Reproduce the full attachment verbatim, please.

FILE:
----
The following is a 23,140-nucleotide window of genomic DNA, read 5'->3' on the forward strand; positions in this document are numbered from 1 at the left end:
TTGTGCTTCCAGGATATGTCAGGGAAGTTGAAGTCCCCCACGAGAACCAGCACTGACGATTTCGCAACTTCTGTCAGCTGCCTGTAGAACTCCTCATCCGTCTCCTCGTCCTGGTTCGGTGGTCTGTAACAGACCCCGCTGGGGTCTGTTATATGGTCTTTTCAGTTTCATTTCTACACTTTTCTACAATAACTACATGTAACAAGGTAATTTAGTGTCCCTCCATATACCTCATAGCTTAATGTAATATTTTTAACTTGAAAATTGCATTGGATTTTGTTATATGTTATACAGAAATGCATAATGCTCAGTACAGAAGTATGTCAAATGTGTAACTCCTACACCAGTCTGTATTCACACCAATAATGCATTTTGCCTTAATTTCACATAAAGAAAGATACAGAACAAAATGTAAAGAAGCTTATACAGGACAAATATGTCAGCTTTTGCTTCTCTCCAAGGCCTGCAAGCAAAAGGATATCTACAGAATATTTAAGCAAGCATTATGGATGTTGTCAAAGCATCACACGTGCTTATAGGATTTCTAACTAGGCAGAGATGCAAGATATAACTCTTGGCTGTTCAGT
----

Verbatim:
The following is a 23,140-nucleotide window of genomic DNA, read 5'->3' on the forward strand; positions in this document are numbered from 1 at the left end:
TTGTGCTTCCAGGATATGTCAGGGAAGTTGAAGTCCCCCACGAGAACCAGCACTGACGATTTCGCAACTTCTGTCAGCTGCCTGTAGAACTCCTCATCCGTCTCCTCGTCCTGGTTCGGTGGTCTGTAACAGACCCCGCTGGGGTCTGTTATATGGTCTTTTCAGTTTCATTTCTACACTTTTCTACAATAACTACATGTAACAAGGTAATTTAGTGTCCCTCCATATACCTCATAGCTTAATGTAATATTTTTAACTTGAAAATTGCATTGGATTTTGTTATATGTTATACAGAAATGCATAATGCTCAGTACAGAAGTATGTCAAATGTGTAACTCCTACACCAGTCTGTATTCACACCAATAATGCATTTTGCCTTAATTTCACATAAAGAAAGATACAGAACAAAATGTAAAGAAGCTTATACAGGACAAATATGTCAGCTTTTGCTTCTCTCCAAGGCCTGCAAGCAAAAGGATATCTACAGAATATTTAAGCAAGCATTATGGATGTTGTCAAAGCATCACACGTGCTTATAGGATTTCTAACTAGGCAGAGATGCAAGATATAACTCTTGGCTGTTCAGT